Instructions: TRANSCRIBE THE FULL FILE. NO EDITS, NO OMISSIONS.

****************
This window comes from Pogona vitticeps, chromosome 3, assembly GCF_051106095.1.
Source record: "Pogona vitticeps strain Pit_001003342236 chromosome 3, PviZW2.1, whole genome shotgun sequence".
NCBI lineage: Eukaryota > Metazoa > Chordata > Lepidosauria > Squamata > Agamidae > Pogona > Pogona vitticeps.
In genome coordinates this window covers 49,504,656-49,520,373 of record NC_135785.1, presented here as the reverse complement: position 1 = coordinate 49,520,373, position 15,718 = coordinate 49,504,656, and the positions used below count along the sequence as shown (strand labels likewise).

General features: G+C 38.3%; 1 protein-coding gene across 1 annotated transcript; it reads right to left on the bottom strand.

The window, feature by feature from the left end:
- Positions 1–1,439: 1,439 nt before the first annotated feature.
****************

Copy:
This window comes from Pogona vitticeps, chromosome 3, assembly GCF_051106095.1.
Source record: "Pogona vitticeps strain Pit_001003342236 chromosome 3, PviZW2.1, whole genome shotgun sequence".
NCBI lineage: Eukaryota > Metazoa > Chordata > Lepidosauria > Squamata > Agamidae > Pogona > Pogona vitticeps.
In genome coordinates this window covers 49,504,656-49,520,373 of record NC_135785.1, presented here as the reverse complement: position 1 = coordinate 49,520,373, position 15,718 = coordinate 49,504,656, and the positions used below count along the sequence as shown (strand labels likewise).

General features: G+C 38.3%; 1 protein-coding gene across 1 annotated transcript; it reads right to left on the bottom strand.

The window, feature by feature from the left end:
- Positions 1–1,439: 1,439 nt before the first annotated feature.